If you’ll allow a non-COVID-19 message, for my own sanity, I’d like to go back to a less complicated reality, that of elusive peace in the Middle East (sarcasm).  I’ve been pondering key events over the last hundred years that have placed us where we are today:
  • 1916 Sykes-Picot
  • 1917 Balfour Declaration
  • 1948 Israel becomes a nation, the Palestinians declare Nakba
  • 1967 Six Day War, commensurate with Naksa
  • 1972 Olympic massacre
  • 1973 Arab-Israeli War
  • 1979 Return of Ayatollah Khomeini to Iran and taking of U.S. hostages
  • 1983 Beirut Marine Bombing
  • 1990 Saddam Hussein’s invasion of Iraq
  • 2001 September 11
  • 2001 US invasion of Afghanistan
  • 2003 US invasion of Iraq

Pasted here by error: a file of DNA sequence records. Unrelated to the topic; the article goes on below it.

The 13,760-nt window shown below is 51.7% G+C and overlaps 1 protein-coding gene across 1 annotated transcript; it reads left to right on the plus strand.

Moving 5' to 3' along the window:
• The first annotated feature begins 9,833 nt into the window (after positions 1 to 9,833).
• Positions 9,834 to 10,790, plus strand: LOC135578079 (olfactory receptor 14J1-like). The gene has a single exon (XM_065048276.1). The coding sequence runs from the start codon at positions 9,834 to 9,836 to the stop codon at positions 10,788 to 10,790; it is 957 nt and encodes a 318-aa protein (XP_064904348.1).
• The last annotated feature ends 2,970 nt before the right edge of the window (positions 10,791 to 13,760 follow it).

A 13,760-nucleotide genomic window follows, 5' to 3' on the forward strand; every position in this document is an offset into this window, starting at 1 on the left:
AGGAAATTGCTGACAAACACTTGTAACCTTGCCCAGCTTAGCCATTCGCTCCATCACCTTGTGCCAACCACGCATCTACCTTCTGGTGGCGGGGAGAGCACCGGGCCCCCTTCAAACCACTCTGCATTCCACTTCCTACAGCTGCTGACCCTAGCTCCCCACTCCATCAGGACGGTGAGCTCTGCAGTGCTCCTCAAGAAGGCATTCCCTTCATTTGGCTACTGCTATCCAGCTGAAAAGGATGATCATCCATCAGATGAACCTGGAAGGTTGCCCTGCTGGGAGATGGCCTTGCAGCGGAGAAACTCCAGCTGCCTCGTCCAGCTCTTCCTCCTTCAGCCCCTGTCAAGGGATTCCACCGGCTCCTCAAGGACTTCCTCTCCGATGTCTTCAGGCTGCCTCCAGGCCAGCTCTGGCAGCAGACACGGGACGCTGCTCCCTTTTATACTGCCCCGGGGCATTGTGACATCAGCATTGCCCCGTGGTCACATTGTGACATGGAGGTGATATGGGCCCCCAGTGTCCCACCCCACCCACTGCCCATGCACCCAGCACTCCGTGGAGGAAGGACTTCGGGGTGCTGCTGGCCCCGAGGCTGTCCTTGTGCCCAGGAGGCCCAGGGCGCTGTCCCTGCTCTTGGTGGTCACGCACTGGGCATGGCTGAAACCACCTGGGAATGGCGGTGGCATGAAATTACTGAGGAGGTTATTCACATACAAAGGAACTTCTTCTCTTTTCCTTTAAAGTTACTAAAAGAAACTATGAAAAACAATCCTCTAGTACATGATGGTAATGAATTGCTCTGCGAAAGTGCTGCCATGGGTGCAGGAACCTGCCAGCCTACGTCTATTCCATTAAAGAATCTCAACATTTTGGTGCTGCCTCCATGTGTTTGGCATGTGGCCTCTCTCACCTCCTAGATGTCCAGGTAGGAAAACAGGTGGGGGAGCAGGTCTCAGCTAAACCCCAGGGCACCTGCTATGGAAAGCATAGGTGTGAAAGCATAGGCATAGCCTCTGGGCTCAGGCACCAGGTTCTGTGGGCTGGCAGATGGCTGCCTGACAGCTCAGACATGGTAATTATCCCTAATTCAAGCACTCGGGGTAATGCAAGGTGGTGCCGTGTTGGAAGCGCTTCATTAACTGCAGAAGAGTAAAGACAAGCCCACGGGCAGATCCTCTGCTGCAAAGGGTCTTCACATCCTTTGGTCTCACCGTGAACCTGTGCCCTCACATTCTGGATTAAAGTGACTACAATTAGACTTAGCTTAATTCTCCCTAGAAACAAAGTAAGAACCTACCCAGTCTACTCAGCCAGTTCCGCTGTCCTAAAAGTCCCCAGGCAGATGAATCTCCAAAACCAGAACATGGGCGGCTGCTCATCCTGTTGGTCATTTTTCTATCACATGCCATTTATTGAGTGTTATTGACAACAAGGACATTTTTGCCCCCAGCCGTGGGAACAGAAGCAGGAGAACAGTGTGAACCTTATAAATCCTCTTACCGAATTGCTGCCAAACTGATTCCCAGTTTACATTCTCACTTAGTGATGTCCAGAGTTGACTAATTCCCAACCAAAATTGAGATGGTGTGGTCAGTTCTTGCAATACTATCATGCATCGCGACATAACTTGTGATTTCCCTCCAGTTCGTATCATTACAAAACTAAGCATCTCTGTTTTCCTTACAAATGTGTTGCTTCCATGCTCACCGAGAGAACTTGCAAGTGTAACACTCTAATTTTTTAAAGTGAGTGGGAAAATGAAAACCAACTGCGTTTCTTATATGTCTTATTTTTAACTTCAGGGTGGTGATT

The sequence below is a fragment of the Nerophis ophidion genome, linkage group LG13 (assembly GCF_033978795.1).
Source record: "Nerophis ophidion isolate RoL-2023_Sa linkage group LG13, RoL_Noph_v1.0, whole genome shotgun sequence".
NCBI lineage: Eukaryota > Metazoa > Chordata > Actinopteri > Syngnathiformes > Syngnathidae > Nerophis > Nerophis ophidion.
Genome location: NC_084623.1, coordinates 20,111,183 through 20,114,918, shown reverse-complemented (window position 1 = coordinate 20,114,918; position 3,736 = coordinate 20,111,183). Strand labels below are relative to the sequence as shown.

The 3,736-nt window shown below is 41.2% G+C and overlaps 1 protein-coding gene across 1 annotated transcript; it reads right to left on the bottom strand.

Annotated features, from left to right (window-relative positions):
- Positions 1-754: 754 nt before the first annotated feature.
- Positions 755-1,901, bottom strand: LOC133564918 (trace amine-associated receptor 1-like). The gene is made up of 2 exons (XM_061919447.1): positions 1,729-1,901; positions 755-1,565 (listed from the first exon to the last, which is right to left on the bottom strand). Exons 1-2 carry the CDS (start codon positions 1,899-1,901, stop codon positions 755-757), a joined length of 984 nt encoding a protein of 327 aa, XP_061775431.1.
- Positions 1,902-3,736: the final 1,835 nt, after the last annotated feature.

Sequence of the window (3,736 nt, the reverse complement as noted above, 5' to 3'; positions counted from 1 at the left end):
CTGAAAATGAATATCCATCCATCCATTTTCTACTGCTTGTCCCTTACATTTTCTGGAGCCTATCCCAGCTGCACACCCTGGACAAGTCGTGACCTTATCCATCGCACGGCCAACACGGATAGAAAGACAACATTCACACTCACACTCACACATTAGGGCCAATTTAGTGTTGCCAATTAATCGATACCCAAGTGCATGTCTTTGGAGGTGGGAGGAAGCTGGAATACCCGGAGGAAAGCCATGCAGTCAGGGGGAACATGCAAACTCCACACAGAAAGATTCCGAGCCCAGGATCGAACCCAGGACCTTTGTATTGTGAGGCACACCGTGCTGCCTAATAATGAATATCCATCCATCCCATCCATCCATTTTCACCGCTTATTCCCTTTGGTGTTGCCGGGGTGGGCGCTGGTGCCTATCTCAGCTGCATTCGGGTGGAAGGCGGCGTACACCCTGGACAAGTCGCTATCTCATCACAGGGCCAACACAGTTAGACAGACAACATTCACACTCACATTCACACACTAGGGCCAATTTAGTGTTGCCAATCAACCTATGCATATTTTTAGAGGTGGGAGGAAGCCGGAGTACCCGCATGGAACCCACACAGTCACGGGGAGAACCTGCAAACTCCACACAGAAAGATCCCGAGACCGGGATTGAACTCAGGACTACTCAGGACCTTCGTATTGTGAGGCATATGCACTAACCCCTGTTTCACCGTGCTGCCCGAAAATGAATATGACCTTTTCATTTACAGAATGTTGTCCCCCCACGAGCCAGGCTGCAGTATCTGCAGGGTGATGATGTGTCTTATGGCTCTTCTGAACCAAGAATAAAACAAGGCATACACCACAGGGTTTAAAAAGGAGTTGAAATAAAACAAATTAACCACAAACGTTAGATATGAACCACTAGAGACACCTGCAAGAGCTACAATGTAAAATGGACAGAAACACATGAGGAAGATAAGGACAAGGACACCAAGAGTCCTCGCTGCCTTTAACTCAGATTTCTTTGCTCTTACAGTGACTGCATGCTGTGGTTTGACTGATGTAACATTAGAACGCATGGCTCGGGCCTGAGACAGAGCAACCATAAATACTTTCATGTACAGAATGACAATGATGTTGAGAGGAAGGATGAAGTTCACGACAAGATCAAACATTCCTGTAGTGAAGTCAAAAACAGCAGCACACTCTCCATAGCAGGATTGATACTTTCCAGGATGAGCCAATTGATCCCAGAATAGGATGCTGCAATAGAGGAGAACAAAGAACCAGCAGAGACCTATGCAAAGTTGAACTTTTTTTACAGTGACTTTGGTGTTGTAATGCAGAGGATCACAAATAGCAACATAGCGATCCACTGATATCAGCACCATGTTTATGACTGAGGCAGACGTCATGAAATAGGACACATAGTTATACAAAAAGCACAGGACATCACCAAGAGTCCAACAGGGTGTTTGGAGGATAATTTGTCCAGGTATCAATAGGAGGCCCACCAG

Of all these dates, I find 1948 and 2001 the most impactful, but 1979-80 the most intriguing.  Why?  Because in addition to developments in Iran that year, Saddam Hussein came to power, Sadat was awarded the Nobel Peace Prize for Egypt’s peace with Israel (then assassinated two years later), and I would argue that the singular event of the Grand Mosque in Mecca being overrun by radicals forever shaped the mentality of the House of Saud.  The country itself became more radicalized and subjugated its spiritual mandate to that of ultra conservatives who allowed Al-Qaeda to germinate and fester under their watch.  In my time in the Middle East it seems that very few people know much about the attack, which was thoroughly covered up.  That this assault on Islam’s Vatican appears only as a subtle footnote forty years later baffles me.  Thoughts?